Full-service law firm grows estate planning practice with experienced attorney Mary R. LaSotaNORRISTOWN, Pa. (September 2017) – Full-service law firm High Swartz is pleased to announce that Mary R. LaSota has joined the firm. LaSota concentrates her practice on estate and business planning.With more than 10 years’ experience, LaSota has built a reputation for providing estate planning for families and offering legal solutions for startups and entrepreneurs across Chester, Montgomery, Delaware and Philadelphia counties.“She continually strives to provide cost-effective, practical and timely services beyond the typical expectations of a law firm through innovation, communication and entrepreneurship – traits she will bring to High Swartz,” said Joel Rosen, the Managing Partner of High Swartz.LaSota holds a bachelor’s degree in political science from Kutztown University. She began her legal career as a paralegal, a job she held while attending Widener School of Law. She also holds an LLM in Taxation from Villanova Charles Widger School of Law.High Swartz LLP is a full-service law firm serving clients in the Delaware Valley and throughout Pennsylvania from offices in Norristown and Doylestown. Established in 1914, High Swartz serves the needs of businesses, municipalities, government entities, nonprofits and individuals. With offices in Bucks County and Montgomery County, the full-service law firm provides comprehensive counsel and legal support to individuals and business entities of all sizes across a broad spectrum of industries throughout Pennsylvania and New Jersey. For more information, go to www.highswartz.com.

Workers’ Compensation and Specific Loss: The Medical Evidence Must Establish Permanence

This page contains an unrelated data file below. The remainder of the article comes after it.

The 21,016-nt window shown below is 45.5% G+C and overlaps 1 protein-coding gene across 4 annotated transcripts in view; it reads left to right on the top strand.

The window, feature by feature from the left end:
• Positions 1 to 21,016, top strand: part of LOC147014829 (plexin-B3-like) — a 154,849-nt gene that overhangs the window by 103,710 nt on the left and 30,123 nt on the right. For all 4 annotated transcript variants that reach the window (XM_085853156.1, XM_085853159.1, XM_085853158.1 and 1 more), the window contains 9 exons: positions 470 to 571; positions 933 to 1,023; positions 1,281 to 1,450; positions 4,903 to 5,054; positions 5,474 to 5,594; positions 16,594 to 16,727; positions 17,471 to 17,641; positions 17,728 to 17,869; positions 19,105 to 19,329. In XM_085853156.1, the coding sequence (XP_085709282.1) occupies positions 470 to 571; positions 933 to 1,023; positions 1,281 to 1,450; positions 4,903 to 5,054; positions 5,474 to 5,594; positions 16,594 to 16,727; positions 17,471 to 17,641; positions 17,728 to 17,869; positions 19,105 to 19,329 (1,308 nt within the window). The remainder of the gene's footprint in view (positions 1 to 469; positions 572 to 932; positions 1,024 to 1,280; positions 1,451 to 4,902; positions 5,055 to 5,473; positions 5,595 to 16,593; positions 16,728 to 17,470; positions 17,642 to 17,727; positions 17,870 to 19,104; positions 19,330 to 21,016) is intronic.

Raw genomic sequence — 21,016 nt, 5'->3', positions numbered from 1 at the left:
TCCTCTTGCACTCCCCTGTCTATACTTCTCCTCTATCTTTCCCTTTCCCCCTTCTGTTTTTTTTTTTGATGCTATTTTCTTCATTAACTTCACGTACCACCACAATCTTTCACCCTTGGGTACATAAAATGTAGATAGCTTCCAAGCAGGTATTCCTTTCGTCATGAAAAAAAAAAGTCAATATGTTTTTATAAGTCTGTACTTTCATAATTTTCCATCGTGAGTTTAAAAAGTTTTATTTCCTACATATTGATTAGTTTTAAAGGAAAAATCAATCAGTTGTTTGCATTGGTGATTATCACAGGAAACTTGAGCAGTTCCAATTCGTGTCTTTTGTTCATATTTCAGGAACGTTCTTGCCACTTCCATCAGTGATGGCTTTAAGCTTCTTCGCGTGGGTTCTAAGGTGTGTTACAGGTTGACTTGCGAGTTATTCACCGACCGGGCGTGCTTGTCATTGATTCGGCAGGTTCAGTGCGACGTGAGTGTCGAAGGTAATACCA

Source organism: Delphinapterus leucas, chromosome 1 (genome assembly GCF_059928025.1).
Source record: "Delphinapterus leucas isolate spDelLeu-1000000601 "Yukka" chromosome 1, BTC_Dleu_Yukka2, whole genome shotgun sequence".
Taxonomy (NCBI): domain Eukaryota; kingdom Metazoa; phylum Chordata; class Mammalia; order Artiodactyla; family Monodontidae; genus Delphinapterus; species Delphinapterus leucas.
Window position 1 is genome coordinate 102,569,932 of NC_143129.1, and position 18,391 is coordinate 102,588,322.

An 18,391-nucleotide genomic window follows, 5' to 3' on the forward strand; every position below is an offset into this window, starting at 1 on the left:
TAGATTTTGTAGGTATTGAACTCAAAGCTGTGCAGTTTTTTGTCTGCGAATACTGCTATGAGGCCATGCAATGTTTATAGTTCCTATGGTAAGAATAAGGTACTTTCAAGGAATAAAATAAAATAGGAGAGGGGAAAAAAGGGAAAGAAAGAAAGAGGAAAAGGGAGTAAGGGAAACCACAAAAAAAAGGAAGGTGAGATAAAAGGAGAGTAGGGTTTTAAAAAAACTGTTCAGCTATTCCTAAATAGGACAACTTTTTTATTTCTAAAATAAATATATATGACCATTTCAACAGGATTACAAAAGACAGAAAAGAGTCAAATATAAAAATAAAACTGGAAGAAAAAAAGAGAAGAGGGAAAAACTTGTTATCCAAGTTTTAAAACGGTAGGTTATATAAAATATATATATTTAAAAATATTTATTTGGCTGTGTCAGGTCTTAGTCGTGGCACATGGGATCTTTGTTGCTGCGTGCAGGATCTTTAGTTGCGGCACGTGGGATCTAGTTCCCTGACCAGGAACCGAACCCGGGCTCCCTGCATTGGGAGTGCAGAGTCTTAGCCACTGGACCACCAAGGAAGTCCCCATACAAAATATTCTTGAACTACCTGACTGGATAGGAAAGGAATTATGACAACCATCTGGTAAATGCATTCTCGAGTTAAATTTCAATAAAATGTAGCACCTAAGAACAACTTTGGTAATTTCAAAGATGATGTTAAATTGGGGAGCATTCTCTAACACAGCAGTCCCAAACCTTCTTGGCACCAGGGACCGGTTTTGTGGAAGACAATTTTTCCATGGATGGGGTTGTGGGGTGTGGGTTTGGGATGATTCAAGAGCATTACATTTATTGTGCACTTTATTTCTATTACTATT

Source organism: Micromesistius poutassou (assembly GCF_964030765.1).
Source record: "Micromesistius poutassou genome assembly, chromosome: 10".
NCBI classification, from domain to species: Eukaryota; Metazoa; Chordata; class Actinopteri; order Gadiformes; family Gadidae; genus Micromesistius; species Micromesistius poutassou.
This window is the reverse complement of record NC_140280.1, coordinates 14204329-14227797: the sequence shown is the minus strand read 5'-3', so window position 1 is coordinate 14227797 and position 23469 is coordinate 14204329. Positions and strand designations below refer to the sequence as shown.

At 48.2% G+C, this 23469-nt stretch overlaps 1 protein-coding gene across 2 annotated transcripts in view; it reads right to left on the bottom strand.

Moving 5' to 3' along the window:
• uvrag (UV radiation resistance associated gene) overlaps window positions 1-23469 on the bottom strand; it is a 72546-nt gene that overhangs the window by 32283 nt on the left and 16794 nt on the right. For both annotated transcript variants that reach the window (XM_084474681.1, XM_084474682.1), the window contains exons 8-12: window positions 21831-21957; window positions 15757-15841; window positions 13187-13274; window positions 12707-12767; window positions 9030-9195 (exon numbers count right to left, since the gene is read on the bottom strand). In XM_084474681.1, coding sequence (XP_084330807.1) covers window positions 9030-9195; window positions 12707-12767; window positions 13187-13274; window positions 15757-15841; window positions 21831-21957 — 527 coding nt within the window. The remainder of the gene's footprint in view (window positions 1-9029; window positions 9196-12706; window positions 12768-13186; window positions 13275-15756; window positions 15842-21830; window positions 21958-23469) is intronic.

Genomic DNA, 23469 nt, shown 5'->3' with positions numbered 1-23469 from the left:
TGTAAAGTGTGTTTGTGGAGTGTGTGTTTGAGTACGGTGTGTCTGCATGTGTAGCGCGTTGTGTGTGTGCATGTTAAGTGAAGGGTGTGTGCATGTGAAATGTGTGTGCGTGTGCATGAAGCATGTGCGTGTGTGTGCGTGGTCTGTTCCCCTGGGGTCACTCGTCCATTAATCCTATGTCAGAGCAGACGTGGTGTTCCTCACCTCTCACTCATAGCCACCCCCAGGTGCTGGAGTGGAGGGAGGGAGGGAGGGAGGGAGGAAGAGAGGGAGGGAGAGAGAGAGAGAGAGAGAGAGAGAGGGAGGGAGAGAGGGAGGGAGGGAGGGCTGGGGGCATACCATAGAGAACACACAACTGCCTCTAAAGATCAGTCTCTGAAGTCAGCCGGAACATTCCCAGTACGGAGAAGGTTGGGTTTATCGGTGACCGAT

September 13, 2017by Douglas WayneHigh Swartz is pleased to be able to report a successful appellate defense result for a Workers’ Compensation defendant in a case where a worker claimed a work-related specific loss.   Due to our efforts, an incorrect legal conclusion initially reached by a Workers’ Compensation Judge was successfully reversed on appeal.In Pennsylvania, injured workers who are totally disabled and unable to work are entitled to both wage and medical benefits.   An injured worker who sustains permanent above-the-clavicle scarring or the permanent loss of use of a body part may also seek what are called “specific loss benefits.”   A claimant who can prove permanent above-the-clavicle scarring or the permanent loss of a body part can receive a lump sum of additional weeks of benefits pursuant to a schedule set forth in the Pennsylvania Workers’ Compensation Act.In Morocho v. Workers’ Compensation Appeal Board (Home Equity Renovations, Inc.), No. 1393 C.D. 2016 (Pa.Cmwlth. August 3, 2017), the claimant asserted he had sustained a permanent loss of use of his right index finger in a construction accident.  The Workers’ Compensation Judge determined that the claimant had sustained the permanent loss of use of his right index finger for all intents and purposes, and awarded specific loss benefits.   This ruling was overturned by the Workers’ Compensation Appeal Board, which ruled that the claimant’s medical expert had not adequately addressed the issue of whether the claimant’s right index finger was permanent.The claimant appealed the Board’s reversal to the Commonwealth Court. The Commonwealth Court accepted the arguments raised on behalf of the employer that the medical evidence presented by the claimant was not adequate to support a finding of permanent injury.  The Commonwealth Court agreed with the employer’s argument that the claimant’s medical evidence did not explain the factual significance of the doctor’s diagnosis as they related to the permanence of the claimant’s right index finger injury.   A statement by the claimant’s doctor that the claimant “has effectively lost function of his index finger at this time for all practical intents and purposes” was rejected as a legal conclusion that did not constitute factual medical evidence.   The Commonwealth Court found that “the distinction must be made between factual medical evidence which can constitute substantial medical evidence to support the WCJ’s findings and legal conclusions which do not constitute such evidence. See slip opinion at p. 8.As the claimant’s medical evidence did not contain facts regarding the permanency of the finger injury, the Commonwealth Court ruled that it was improper for the Workers’ Compensation Judge to infer permanence.  “Without evidence in the record concerning permanency, one can only speculate on this question, which neither the WCJ nor this Court may do.  It is Claimant’s responsibility as part of his burden of proof to elicit information about future functionality of his finger so that there is a factual underpinning from which one could conclude that is injury is permanent.” See slip opinion at 8-9.   The Commonwealth Court then concluded that the claimant had not carried his burden of proving that he had sustained a specific loss of use of his right index finger.   Moreover, the Court denied the claimant’s request for a remand to attempt to establish permanency, finding that a remand was not appropriate where the claimant had been afforded a sufficient opportunity to present evidence during the initial proceedings.  Accordingly, the Appeal Board’s order reversing the WCJ’s grant of specific loss benefits was affirmed by the Commonwealth Court.The Morocho decision has several important lessons.  A claimant who is asserting a specific loss must make sure that there is direct (as opposed to speculative) medical evidence made of record supporting a finding that the claimed injury is permanent.  A claimant’s testimony about permanence can support a doctor’s opinion, but is unpersuasive unless appropriate competent medical evidence is first presented.  A claimant cannot rely on a remand by the appellate courts for the opportunity to present necessary medical evidence that was not presented during the initial proceedings.  For the employer, the statutory elements of a specific loss claim must be carefully examined and the claimant put to presenting adequate proof of each and every element necessary to establish a specific loss claim.High Swartz has considerable experience in defending employers in the defense of workers’ compensation claims.  We are proud of our record and results.  While past results are not a guarantee of future success, we would welcome a chance to put our workers’ compensation attorneys to work for your business.  If you have any questions about workers’ compensation, please contact a High Swartz attorney.The information above is general: we recommend that you consult an attorney regarding your specific circumstances.  The content of this information is not meant to be considered as legal advice or a substitute for legal representation.